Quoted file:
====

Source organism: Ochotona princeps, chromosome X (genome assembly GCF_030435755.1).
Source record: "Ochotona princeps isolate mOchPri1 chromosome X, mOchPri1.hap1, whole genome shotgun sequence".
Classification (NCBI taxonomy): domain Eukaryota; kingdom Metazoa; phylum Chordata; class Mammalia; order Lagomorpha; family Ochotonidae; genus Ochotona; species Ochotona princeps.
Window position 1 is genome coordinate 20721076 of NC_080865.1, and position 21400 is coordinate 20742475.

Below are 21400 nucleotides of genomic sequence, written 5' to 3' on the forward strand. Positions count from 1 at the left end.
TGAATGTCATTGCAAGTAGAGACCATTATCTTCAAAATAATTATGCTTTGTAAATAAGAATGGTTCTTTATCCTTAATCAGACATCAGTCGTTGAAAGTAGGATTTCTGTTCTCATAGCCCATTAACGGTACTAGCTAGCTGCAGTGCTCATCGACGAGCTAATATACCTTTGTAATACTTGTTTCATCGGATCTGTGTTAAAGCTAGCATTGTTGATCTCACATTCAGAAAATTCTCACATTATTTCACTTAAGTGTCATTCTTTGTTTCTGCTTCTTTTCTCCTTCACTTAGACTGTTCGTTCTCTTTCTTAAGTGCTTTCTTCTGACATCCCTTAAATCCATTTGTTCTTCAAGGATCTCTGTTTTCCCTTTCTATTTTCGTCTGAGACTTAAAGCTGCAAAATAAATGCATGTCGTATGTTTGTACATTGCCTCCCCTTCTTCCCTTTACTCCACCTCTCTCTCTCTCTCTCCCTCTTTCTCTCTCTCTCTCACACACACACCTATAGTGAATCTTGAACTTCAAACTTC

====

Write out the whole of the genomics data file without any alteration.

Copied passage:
Source organism: Ochotona princeps, chromosome X (genome assembly GCF_030435755.1).
Source record: "Ochotona princeps isolate mOchPri1 chromosome X, mOchPri1.hap1, whole genome shotgun sequence".
Classification (NCBI taxonomy): domain Eukaryota; kingdom Metazoa; phylum Chordata; class Mammalia; order Lagomorpha; family Ochotonidae; genus Ochotona; species Ochotona princeps.
Window position 1 is genome coordinate 20721076 of NC_080865.1, and position 21400 is coordinate 20742475.

Below are 21400 nucleotides of genomic sequence, written 5' to 3' on the forward strand. Positions count from 1 at the left end.
TGAATGTCATTGCAAGTAGAGACCATTATCTTCAAAATAATTATGCTTTGTAAATAAGAATGGTTCTTTATCCTTAATCAGACATCAGTCGTTGAAAGTAGGATTTCTGTTCTCATAGCCCATTAACGGTACTAGCTAGCTGCAGTGCTCATCGACGAGCTAATATACCTTTGTAATACTTGTTTCATCGGATCTGTGTTAAAGCTAGCATTGTTGATCTCACATTCAGAAAATTCTCACATTATTTCACTTAAGTGTCATTCTTTGTTTCTGCTTCTTTTCTCCTTCACTTAGACTGTTCGTTCTCTTTCTTAAGTGCTTTCTTCTGACATCCCTTAAATCCATTTGTTCTTCAAGGATCTCTGTTTTCCCTTTCTATTTTCGTCTGAGACTTAAAGCTGCAAAATAAATGCATGTCGTATGTTTGTACATTGCCTCCCCTTCTTCCCTTTACTCCACCTCTCTCTCTCTCTCTCCCTCTTTCTCTCTCTCTCTCACACACACACCTATAGTGAATCTTGAACTTCAAACTTC